ISSN (Print) - 0012-9976 | ISSN (Online) - 2349-8846

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Doctors for Rural India

The editorial “Doctors for Rural Areas” (13 April 2013) is highly practical and convincing. In view of the dearth of capacity of preparing an MBBS doctor, our country lacks the number of doctors required for serving the rural areas. The MBBS doctors coming out from private medical colleges have to pay hefty amounts as capitation fees and at the same time a huge course fee. The rural areas have very poor infrastructure and lack a congenial living atmosphere and for these reasons, doctors remain absent while they serve their rural stint. This is also a reflection of the lack of morality of a certain section of doctors. Even while they are posted in urban areas it is not always true that the doctors are working with full responsibility.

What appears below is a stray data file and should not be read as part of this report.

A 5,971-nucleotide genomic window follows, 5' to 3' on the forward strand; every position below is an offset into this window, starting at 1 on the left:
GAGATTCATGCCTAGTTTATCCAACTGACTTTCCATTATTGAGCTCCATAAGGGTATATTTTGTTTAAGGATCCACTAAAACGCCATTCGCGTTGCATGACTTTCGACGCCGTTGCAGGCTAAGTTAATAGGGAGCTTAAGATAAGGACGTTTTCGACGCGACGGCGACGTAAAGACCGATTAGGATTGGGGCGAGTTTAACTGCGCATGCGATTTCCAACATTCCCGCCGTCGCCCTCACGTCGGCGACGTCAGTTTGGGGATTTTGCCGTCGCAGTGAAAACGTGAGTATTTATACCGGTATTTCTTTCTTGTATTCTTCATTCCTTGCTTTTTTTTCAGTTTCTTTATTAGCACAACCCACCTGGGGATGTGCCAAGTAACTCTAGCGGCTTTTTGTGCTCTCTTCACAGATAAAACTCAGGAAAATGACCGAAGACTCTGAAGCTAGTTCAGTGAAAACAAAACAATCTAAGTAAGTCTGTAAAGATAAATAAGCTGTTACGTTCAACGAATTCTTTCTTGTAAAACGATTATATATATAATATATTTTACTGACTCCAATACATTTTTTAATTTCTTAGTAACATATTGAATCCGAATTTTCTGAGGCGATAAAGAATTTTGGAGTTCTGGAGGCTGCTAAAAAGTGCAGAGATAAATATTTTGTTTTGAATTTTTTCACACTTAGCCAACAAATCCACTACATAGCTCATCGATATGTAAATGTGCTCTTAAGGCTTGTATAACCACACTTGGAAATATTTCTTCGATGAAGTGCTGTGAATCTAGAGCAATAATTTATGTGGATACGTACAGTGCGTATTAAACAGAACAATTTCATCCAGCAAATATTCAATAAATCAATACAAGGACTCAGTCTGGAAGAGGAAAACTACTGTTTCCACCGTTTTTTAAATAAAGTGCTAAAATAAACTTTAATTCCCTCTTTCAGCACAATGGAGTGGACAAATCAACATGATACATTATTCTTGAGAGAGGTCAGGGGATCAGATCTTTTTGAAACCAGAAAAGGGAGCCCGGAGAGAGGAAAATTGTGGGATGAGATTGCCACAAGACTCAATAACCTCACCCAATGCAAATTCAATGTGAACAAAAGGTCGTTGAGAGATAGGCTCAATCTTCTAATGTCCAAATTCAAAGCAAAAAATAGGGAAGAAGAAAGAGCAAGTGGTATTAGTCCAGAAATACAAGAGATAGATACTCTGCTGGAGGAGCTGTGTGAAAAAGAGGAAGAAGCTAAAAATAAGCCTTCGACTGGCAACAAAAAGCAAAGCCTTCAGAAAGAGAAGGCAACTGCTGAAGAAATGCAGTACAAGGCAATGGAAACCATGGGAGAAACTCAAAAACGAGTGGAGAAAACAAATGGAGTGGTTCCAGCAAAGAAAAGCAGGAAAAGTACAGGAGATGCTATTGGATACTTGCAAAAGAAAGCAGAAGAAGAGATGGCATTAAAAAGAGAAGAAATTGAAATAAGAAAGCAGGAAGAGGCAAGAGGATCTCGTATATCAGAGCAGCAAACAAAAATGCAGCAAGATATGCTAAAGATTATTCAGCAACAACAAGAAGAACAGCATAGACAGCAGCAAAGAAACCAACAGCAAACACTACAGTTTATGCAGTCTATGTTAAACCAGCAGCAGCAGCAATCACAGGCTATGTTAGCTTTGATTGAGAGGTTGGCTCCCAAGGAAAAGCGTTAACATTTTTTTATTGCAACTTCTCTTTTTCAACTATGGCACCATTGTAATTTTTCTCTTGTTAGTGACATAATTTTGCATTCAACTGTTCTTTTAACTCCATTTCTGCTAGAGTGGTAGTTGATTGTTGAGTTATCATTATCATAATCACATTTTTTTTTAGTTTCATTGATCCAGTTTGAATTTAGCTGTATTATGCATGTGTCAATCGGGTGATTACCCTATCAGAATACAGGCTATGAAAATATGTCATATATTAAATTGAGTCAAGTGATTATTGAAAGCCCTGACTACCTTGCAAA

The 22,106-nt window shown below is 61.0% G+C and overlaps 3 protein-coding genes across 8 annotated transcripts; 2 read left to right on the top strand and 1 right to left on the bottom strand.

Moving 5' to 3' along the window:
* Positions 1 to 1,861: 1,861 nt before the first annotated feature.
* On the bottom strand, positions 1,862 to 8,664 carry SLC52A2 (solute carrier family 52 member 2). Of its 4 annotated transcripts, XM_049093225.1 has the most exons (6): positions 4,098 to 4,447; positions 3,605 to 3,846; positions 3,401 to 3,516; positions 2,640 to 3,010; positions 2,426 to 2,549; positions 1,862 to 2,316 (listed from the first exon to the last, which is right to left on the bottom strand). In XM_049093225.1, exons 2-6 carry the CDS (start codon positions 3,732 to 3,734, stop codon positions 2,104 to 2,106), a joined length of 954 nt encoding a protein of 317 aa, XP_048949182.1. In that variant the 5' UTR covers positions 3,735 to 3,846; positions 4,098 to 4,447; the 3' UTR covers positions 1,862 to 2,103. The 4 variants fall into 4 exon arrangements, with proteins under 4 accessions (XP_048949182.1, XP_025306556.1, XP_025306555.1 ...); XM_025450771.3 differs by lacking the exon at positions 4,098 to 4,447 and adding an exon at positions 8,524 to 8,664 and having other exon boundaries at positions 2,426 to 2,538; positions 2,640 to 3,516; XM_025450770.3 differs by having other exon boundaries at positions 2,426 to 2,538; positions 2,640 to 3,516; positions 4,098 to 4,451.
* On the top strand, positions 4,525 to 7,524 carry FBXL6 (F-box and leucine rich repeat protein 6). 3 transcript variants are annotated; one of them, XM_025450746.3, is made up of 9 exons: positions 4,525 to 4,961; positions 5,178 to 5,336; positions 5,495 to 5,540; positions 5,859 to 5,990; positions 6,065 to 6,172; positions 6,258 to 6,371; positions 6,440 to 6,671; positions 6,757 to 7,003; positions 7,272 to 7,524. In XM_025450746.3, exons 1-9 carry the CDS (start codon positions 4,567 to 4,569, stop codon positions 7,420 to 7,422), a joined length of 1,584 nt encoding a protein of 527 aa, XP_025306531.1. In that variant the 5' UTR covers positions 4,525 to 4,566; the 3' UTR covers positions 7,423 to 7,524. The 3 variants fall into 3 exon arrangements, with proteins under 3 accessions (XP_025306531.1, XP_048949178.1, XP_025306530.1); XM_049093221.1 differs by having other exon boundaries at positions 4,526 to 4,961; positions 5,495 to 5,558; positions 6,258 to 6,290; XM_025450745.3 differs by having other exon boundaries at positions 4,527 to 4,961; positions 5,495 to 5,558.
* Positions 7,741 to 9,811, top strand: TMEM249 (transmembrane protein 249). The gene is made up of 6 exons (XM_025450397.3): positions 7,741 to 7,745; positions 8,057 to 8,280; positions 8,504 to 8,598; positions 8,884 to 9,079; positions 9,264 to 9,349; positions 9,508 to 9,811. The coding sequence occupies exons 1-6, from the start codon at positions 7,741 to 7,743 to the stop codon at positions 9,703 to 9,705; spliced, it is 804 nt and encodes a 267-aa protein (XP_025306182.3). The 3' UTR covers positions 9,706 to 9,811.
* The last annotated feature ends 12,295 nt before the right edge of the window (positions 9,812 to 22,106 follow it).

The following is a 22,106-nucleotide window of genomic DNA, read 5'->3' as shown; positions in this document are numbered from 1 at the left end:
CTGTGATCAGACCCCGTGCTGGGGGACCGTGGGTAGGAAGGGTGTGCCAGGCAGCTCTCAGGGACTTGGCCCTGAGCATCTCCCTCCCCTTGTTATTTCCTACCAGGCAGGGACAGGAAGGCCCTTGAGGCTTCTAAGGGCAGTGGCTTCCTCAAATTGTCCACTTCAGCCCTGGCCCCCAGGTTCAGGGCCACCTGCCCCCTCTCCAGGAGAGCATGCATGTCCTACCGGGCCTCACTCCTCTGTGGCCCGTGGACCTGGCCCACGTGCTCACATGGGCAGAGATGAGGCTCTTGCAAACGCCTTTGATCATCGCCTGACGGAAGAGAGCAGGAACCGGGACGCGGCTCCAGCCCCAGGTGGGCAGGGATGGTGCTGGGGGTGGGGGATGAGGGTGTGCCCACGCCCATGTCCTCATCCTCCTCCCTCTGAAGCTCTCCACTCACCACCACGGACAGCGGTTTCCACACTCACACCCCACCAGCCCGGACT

Recently, during the Holi festival, junior doctors of a big hospital in Kolkata were away from duty and went on tour to Mondermoni, a sea beach for holidaying, leaving medical facilities unattended, affecting hundreds of patients. The MBBS doctors avoid serving in rural areas due to poor living conditions and above all because of the “elitist approach” of medical education. In view of the present situation, we need a course like BSc in Community Health to take care of the increasing population in rural areas. Registered medical practitioners and similar doctors have helped maintain the rural health quite effectively. The community health workers, qualified through a university degree, will definitely deliver the required medical services in rural areas. At the same time, there is a need to develop a value system and good governance by the Medical Council and the Government of India so that the medical profession becomes more responsible to the society. There should be strict regulation over course fees for medical education. There must be a regulatory mechanism for practitioner fees and medical charges in hospitals for treatment of various diseases. Medical professionals should be more dedicated to community service. The Government of India and the Medical Council must do something so that medical education can become really effective in this country where millions of people are waiting to get some treatment for their illness.

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